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Virginia Governor’s Election: All About Trump and Obama

Republican Ed Gillespie (R) and Lt. Gov. Ralph Northam (D) might be debating abortion and Confederate Civil War statutes in advance of Virginia’s November gubernatorial election, but as far as national political leaders and pundits are concerned this race is all about Donald Trump.

They also think the results could be harbingers of the nation’s 2018 midterm elections.

As a result, political action committees have invested millions of dollars from outside Virginia in the election to replace Gov. Terry McAuliffe, who can’t run for re-election.

There is no doubt the camps of Gillespie and Northam see the purple state of Virginia in colors of red and blue.

Northam has campaigned as a champion of abortion rights.

His opponent, Republican Ed Gillespie, has said he wants abortion banned except in cases of rape, incest and when the procedure is needed to save the mother’s life.

“I would like to see abortion be banned because I think it is a taking of an innocent human life,” Gillespie said at a candidates’ forum before the June GOP primary. “It is not the law of the land today.”

Republicans run the Virginia Legislature, and they have consistently tried to make it tougher for women to get abortions. But Democratic Gov. McAuliffe has vetoed GOP-backed bills to defund Planned Parenthood and restrict abortions.

If Gillespie wins, pro-life forces are confident he will tear down the “brick wall” that McAuliffe set up to protect women’s reproductive rights.

But if Northam wins, Don Blake, president of the Virginia Christian Alliance, told the Washington Post he fears the worst.

“Eight years of consecutive Democrat, anti-life leadership,” Blake said, “and it would be very difficult to retract any of that and retain the ground we lose.”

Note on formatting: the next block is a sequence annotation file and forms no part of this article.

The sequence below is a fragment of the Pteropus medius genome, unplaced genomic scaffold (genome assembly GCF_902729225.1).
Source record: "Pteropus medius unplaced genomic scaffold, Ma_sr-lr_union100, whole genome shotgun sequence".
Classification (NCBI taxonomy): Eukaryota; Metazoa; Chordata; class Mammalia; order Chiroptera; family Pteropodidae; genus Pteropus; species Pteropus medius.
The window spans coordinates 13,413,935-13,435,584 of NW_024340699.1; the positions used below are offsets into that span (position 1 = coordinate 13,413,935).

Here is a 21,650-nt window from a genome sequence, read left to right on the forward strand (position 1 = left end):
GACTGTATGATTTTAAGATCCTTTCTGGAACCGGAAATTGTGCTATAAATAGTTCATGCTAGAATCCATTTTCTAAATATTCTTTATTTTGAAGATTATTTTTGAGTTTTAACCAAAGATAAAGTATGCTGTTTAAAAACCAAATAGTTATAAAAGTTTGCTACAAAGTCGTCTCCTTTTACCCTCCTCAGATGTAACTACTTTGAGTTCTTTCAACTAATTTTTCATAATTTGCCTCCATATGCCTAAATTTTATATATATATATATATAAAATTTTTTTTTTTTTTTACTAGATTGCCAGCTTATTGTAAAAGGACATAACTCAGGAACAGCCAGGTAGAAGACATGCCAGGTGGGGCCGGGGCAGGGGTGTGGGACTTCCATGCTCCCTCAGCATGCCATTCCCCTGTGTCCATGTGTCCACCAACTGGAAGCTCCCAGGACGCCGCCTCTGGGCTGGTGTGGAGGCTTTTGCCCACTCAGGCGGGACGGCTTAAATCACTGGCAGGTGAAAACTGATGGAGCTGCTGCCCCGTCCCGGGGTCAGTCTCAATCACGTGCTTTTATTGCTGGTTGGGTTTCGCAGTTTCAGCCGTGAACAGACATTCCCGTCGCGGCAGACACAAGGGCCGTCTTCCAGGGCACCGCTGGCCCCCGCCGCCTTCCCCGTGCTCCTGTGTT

Tarina Keene, executive director of NARAL Pro Choice Virginia, told the Post she was just as adamant about the necessity of a Northam victory.

“We need someone who is unwavering,” Keene said. “We have seen that happen before where our rights could be put on the table, on the negotiating block. We cannot tolerate that anymore.”

Gillespie and Northam are also on opposite sides of the Confederate statues debate.

“I believe that decisions about historical statues are best made at the local level, but they should stay and be placed in historical context,” Gillespie said in a statement released after August’s deadly protest over the fate of a Robert E. Lee statue in Charlottesville, Va.

“Our history is our history,” Gillespie added.

Northam has a different view of remembering Virginia’s history.

He said in a statement that Virginia’s Civil War statues should be taken down and taken to museums.

“We should also do more to elevate the parts of our history that have all too often been underrepresented,” Northam said. “That means memorializing civil rights advocates like Barbara Johns and Oliver Hill, who helped move our commonwealth closer towards equality.”